But as soon as the current started moving, Captain Mark pitched a live shrimp on one of his patent pending Thunder Chicken float rigs into the creek where the water was less than two feet deep. As the float drifted up the creek, it went down. Captain Mark set the hook and reeled in a nice twenty-four inch red. Lesson number three current.
Captain Mark used both baitcasting rigs and spinning rigs. He spooled his Abu 4600C3 baitcasting reels with braided line. These reels, matched with a Berkley Lightning rod made the perfect rig to cast the Thunder Chicken and live shrimp. The BassPro Pro Qualifier spinning reels were matched with Offshore Angler's medium action Inshore Extreme rods and spooled with monofilament line. The leaders in both cases were fluorocarbon.
Lesson four came as we talked and literally caught one redfish after another. Water salinity plays a big role in Captain Marks plan for the day. Heavy rains had preceded our trip by a couple of days, and now a big outflow of freshwater was making its way out of the marsh. Captain Mark chose a creek that would get most of its tidal water from the ocean, thereby insuring a good salt content, something that will support the baitfish. So, lesson four water salinity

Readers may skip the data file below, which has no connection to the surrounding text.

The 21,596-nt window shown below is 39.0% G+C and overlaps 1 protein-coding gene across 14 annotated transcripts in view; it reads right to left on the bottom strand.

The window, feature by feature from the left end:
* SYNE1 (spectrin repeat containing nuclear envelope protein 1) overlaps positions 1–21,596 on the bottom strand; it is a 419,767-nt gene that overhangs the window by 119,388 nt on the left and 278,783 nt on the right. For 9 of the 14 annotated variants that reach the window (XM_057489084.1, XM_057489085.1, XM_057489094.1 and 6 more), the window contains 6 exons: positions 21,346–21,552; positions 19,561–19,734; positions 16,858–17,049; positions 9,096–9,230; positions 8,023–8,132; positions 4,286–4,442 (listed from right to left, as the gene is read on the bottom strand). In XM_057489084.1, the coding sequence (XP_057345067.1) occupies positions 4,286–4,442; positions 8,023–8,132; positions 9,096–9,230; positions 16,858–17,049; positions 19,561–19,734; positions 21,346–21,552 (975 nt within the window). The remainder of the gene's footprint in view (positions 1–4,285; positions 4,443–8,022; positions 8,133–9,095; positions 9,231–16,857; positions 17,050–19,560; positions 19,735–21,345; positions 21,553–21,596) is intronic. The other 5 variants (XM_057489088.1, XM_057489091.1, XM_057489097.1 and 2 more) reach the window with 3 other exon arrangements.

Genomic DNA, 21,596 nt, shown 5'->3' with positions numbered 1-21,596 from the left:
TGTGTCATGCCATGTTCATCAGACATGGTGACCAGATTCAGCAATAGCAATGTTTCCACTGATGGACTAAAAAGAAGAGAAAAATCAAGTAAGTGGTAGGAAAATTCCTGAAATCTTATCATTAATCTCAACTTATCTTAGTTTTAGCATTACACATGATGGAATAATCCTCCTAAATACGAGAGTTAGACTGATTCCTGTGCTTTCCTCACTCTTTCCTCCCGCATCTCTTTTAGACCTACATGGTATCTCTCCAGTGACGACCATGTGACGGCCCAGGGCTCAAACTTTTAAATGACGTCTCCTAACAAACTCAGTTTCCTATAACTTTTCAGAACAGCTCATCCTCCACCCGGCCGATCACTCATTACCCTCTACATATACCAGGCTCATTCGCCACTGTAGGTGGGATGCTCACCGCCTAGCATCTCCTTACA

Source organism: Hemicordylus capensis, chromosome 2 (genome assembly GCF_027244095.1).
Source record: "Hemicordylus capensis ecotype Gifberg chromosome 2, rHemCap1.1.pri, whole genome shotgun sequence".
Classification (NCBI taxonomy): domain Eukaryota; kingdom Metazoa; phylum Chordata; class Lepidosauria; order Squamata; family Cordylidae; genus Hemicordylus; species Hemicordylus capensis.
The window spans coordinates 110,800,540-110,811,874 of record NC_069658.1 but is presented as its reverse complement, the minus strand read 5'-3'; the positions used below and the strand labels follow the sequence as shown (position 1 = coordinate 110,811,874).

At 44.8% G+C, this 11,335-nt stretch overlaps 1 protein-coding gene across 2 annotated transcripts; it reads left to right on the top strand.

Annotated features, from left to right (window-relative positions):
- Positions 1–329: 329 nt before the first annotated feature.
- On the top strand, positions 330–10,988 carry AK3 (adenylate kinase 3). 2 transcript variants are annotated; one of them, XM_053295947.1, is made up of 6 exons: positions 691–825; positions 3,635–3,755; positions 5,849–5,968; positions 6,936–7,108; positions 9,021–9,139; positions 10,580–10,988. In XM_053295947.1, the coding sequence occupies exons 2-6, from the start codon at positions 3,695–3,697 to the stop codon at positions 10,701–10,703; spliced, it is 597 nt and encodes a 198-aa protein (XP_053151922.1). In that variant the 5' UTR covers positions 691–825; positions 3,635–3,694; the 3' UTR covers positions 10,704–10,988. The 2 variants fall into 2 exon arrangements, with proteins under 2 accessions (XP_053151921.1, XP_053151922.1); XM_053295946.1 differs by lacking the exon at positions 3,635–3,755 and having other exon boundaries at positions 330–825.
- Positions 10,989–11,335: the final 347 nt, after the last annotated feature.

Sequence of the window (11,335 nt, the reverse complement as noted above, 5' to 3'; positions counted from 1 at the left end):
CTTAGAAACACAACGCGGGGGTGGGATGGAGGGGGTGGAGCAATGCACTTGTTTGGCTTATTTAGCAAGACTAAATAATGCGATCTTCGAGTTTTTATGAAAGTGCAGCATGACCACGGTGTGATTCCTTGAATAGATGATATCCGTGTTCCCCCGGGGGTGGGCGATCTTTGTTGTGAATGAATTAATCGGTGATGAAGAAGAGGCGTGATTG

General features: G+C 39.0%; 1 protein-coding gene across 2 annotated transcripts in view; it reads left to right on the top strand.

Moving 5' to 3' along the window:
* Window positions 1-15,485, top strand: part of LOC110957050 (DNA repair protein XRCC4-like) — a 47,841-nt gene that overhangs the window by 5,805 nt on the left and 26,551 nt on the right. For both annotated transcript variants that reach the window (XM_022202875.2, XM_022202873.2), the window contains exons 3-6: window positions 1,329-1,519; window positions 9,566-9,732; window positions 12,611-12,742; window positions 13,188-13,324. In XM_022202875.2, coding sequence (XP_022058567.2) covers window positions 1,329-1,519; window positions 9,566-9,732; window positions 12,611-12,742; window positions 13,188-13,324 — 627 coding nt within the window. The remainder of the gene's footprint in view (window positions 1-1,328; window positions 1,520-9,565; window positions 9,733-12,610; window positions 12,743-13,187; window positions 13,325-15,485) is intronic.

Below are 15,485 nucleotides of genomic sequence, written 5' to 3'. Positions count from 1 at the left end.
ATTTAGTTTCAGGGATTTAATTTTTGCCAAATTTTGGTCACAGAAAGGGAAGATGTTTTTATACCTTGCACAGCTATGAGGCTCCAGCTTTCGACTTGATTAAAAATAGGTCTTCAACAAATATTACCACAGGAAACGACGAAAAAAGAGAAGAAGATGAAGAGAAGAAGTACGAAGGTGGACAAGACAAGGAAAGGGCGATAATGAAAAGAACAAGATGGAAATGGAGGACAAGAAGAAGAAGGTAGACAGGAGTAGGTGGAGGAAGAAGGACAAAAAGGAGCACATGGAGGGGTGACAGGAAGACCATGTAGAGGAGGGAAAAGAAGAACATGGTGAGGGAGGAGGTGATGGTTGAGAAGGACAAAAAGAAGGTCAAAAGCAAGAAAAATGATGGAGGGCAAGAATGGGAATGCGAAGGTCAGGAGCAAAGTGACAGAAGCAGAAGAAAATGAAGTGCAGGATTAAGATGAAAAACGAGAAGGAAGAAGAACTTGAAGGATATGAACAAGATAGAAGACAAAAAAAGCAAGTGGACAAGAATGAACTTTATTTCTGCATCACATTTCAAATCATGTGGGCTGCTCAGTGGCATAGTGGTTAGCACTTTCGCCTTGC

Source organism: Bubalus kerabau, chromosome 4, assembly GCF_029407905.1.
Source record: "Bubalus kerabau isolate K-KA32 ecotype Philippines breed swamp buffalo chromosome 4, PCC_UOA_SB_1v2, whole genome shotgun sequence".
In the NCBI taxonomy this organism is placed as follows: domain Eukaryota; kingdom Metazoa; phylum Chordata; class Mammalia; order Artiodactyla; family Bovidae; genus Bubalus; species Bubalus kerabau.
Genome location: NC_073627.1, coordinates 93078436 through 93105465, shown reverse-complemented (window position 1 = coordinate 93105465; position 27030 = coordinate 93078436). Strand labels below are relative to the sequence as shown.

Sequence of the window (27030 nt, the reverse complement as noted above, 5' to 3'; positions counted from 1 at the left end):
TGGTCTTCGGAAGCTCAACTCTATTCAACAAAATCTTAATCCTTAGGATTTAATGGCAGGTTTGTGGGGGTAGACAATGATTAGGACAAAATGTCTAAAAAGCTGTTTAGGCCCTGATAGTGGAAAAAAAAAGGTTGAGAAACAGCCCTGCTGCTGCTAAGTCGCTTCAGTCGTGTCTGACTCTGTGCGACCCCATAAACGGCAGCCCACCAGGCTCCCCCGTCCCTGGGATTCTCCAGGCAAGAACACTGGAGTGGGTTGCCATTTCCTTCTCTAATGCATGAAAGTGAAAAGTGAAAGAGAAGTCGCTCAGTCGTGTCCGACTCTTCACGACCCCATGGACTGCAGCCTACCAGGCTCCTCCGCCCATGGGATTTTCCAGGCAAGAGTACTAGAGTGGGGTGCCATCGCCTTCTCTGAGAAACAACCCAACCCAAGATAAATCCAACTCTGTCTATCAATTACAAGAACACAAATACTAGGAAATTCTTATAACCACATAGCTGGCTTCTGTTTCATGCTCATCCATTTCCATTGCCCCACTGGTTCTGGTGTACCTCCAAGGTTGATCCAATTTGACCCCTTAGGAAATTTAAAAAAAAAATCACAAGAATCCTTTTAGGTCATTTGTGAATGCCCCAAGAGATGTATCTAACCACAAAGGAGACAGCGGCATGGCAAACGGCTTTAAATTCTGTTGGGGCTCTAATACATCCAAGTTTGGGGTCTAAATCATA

Lesson five was probably the most revealing to me. We fished the incoming tide not the outgoing tide. All my life I witnessed redfish tailing and feeding on mud and oyster flats. When the tide started moving out, the fish would drop off into the creeks and make their way out. Thats where we caught them.
Captain Mark explained his theory this way. The reds and other fish have to come into the creek on an incoming tide in order to make it onto the flats to feed. Which fish is more likely to be caught one that has been feeding for several hours and comes out with the tide, or one that has not fed in several hours and is moving into the creek to feed. It became pretty obvious to me.
I put all this together and looked at the charts up and down the Atlantic and the Gulf of Mexico. This set of lessons will work for any estuary angler pursuing any kind of fish that moves onto the marsh and mud flats at high tide. Take these lessons from a real pro and put them to work for you. It worked for us!
If you are in the St Simons area and would like one of the best charters available, give Captain Mark Noble a call at 912-634-1219 or 912-638-7673. Better yet, visit one of his websites at www.georgiafishing.net or www.goldenislesfishing.com. He is more than happy to share his fishing knowledge with his clients and he can put you on fish any time of the year!